This opinion will be unpublished and
may not be cited except as provided by
Minn. Stat. § 480A.08, subd. 3 (2004).
STATE OF MINNESOTA
IN COURT OF APPEALS
In the Matter of the Civil Commitment of:
Todd Anthony Fernandes
Filed October 17, 2006
Hennepin County District Court
File No. 27-MH-PR-04-1257
Roderick N. Hale,
Carolyn A. Peterson, C-2000 Government Center,
Considered and decided by Worke, Presiding Judge; Toussaint, Chief Judge; and Crippen, Judge.[*]
U N P U B L I S H E D O P I N I O N
On appeal from an order for indeterminate commitment as
a sexually dangerous person, under Minn. Stat. §
253B.02, subd. 18c (2004), appellant
argues that the commitment order must be reversed because (1) the evidence is
insufficient to support a
finding that he meets the criteria for commitment as a sexually dangerous person; and (2) his commitment violates his double-jeopardy, due-process, and equal-protection rights. We affirm.
D E C I S I O N
Sufficiency of the Evidence
Anthony Fernandez argues that the evidence was insufficient to support the district
court’s determination that he should be committed as a sexually dangerous
person who is likely to engage in acts of harmful sexual conduct. Whether the evidence was sufficient to
demonstrate the standards for civil commitment are met is a question of law
reviewed de novo. In re Linehan (Linehan
I), 518 N.W.2d 609, 613 (
sexually dangerous person is a person who “(1) has engaged in a course of
harmful sexual conduct . . . ; (2) has manifested a sexual,
personality, or other mental disorder or dysfunction; and (3) as a result, is
likely to engage in acts of harmful sexual conduct[.]” Minn. Stat. § 253B.02, subd. 18c (2004).
“’Harmful sexual conduct’ means sexual
conduct that creates a substantial likelihood of serious physical or emotional
harm to another.”
Appellant argues that the district court erred in determining that he was a sexually dangerous person because the opinions of the two psychological examiners, Drs. James Alsdurf and Thomas Alberg, failed to establish by clear and convincing evidence that appellant was “highly likely” to engage in further harmful sexual conduct. Based on their examination of the Linehan factors, however, both doctors concluded that appellant poses a significant risk of re-offending. Dr. Alsdurf concluded that appellant was “highly likely” to reoffend because appellant had not successfully completed sex-offender treatment, had “no real insight” into his treatment needs, and “[was] unable to provide a rational understanding of the facts around his past offenses or to communicate a serious regard for the injury he caused others.” Likewise, Dr. Alberg concluded that appellant meets the criteria of a sexually dangerous person because he “ha[d] not received sex offender treatment programming in prison[,]” had “only participated in a brief outpatient program in the community[,]” and had “very little insight into his sexual offending.” Therefore, the reports of Drs. Alsdurf and Alberg support the district court’s conclusion that appellant is a sexually dangerous person.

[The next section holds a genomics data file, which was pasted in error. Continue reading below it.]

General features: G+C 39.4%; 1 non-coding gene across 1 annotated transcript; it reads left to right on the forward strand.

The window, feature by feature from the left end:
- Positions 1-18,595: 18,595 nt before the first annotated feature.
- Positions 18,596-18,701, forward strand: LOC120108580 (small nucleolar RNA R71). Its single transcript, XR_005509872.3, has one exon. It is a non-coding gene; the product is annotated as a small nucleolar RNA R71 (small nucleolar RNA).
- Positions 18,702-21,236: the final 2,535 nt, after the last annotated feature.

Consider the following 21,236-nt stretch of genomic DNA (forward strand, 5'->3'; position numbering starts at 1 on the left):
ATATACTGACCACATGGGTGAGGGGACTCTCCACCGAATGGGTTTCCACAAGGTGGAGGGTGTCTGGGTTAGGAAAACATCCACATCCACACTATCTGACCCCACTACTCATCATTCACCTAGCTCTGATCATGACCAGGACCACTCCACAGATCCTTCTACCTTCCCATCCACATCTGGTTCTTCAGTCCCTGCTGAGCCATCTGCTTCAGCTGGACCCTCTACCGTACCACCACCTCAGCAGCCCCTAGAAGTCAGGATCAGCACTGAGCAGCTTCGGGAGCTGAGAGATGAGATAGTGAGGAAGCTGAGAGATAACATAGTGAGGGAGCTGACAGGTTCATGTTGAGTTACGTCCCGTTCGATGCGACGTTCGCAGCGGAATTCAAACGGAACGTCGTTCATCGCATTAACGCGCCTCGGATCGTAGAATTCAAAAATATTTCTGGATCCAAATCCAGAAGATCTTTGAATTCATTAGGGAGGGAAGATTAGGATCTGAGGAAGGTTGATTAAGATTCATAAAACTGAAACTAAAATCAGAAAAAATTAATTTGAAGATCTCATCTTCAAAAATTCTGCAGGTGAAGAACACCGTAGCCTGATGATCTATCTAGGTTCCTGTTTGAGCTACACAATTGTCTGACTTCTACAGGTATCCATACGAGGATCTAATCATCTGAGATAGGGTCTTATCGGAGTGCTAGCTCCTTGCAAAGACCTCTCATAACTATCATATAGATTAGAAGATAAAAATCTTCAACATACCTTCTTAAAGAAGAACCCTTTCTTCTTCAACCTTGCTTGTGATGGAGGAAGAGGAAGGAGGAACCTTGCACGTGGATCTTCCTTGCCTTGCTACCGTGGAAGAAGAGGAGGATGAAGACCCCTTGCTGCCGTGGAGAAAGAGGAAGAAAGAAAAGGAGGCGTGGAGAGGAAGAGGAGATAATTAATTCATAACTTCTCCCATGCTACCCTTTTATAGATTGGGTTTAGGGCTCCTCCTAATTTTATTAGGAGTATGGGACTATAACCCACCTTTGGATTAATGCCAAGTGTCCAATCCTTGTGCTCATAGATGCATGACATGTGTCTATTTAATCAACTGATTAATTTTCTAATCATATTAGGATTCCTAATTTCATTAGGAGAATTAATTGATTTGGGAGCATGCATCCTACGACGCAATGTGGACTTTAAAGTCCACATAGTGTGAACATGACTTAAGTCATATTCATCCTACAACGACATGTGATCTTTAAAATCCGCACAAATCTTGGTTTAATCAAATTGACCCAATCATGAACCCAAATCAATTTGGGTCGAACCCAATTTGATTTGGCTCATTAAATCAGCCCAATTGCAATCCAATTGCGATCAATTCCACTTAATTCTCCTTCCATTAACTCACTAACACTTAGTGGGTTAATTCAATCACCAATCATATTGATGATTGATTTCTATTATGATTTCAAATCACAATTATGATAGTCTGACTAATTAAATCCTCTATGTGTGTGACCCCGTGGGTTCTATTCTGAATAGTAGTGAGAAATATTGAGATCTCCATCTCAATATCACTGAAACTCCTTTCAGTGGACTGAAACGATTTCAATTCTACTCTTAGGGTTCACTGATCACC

But appellant argues that the methodology used by Drs.
Alsdurf and Alberg cannot show that he is “highly likely” to reoffend because
the psychological “tools” they used are used for purposes other than sexually
dangerous person commitment and their methods have error rates insufficient to
meet the required clear-and-convincing standard of proof. This court defers to the fact-finder’s
determination of weight and credibility of expert witnesses. State v. Triplett, 435 N.W.2d 38, 44 (
Appellant also argues that he does not satisfy the Linehan factors because the record does not show that he has committed “recent acts of sexual impulsivity,” he has not been accused of concealing his misconduct, he was not diagnosed with an antisocial personality disorder, and his offenses have not increased in severity over time. These are not factors to be considered under Linehan. See Linehan I, 518 N.W.2d at 614. Appellant provides no authority that, given his history as a sex offender and record of avoidance of treatment, these factors would weigh against the district court’s conclusion that he is a sexually dangerous person. Therefore, appellant’s argument lacks merit.
Finally, appellant argues that the district court’s findings of fact were insufficient because they were largely adopted from the proposed findings drafted by the county attorney’s office. The verbatim adoption of one party’s proposed findings is not per se reversible error. Sigurdson v. Isanti County, 408 N.W.2d 654, 657 (Minn. App. 1987), review denied (Minn. Aug. 19, 1987). Because appellant fails to identify specific findings of fact that are incorrect or were misrepresented by the district court, the argument fails.
Appellant argues that his indefinite civil commitment to
the Minnesota Sex Offender Treatment Program, which he contends has not released a graduate in ten years, constitutes incarceration,
violating his double-jeopardy, due-process, and equal-protection rights under
[*] Retired judge of the Minnesota Court of Appeals, serving by appointment pursuant to Minn. Const. art. VI, § 10.